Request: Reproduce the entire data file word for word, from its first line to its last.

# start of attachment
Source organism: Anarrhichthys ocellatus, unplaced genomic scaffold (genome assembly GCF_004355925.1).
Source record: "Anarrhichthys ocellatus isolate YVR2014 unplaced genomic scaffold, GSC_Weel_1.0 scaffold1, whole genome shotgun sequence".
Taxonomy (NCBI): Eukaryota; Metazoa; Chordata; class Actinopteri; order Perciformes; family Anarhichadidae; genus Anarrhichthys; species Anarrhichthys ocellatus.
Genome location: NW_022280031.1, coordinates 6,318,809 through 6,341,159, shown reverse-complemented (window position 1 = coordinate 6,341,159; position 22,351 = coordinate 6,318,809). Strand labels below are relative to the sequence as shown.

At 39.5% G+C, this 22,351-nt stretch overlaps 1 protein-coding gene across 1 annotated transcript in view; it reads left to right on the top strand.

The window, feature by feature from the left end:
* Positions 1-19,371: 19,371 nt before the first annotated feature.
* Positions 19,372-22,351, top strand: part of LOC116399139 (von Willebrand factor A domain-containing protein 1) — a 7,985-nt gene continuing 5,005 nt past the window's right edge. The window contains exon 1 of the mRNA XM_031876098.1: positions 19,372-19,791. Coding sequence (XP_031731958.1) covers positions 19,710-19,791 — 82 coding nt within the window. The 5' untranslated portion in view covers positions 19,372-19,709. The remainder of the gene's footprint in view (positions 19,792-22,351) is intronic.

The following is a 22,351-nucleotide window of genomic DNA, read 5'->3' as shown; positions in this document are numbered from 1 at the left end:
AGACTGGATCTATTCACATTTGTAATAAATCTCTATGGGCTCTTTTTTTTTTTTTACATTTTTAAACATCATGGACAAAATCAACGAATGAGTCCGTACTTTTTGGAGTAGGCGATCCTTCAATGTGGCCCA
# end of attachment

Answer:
Source organism: Anarrhichthys ocellatus, unplaced genomic scaffold (genome assembly GCF_004355925.1).
Source record: "Anarrhichthys ocellatus isolate YVR2014 unplaced genomic scaffold, GSC_Weel_1.0 scaffold1, whole genome shotgun sequence".
Taxonomy (NCBI): Eukaryota; Metazoa; Chordata; class Actinopteri; order Perciformes; family Anarhichadidae; genus Anarrhichthys; species Anarrhichthys ocellatus.
Genome location: NW_022280031.1, coordinates 6,318,809 through 6,341,159, shown reverse-complemented (window position 1 = coordinate 6,341,159; position 22,351 = coordinate 6,318,809). Strand labels below are relative to the sequence as shown.

At 39.5% G+C, this 22,351-nt stretch overlaps 1 protein-coding gene across 1 annotated transcript in view; it reads left to right on the top strand.

The window, feature by feature from the left end:
* Positions 1-19,371: 19,371 nt before the first annotated feature.
* Positions 19,372-22,351, top strand: part of LOC116399139 (von Willebrand factor A domain-containing protein 1) — a 7,985-nt gene continuing 5,005 nt past the window's right edge. The window contains exon 1 of the mRNA XM_031876098.1: positions 19,372-19,791. Coding sequence (XP_031731958.1) covers positions 19,710-19,791 — 82 coding nt within the window. The 5' untranslated portion in view covers positions 19,372-19,709. The remainder of the gene's footprint in view (positions 19,792-22,351) is intronic.

The following is a 22,351-nucleotide window of genomic DNA, read 5'->3' as shown; positions in this document are numbered from 1 at the left end:
AGACTGGATCTATTCACATTTGTAATAAATCTCTATGGGCTCTTTTTTTTTTTTTACATTTTTAAACATCATGGACAAAATCAACGAATGAGTCCGTACTTTTTGGAGTAGGCGATCCTTCAATGTGGCCCA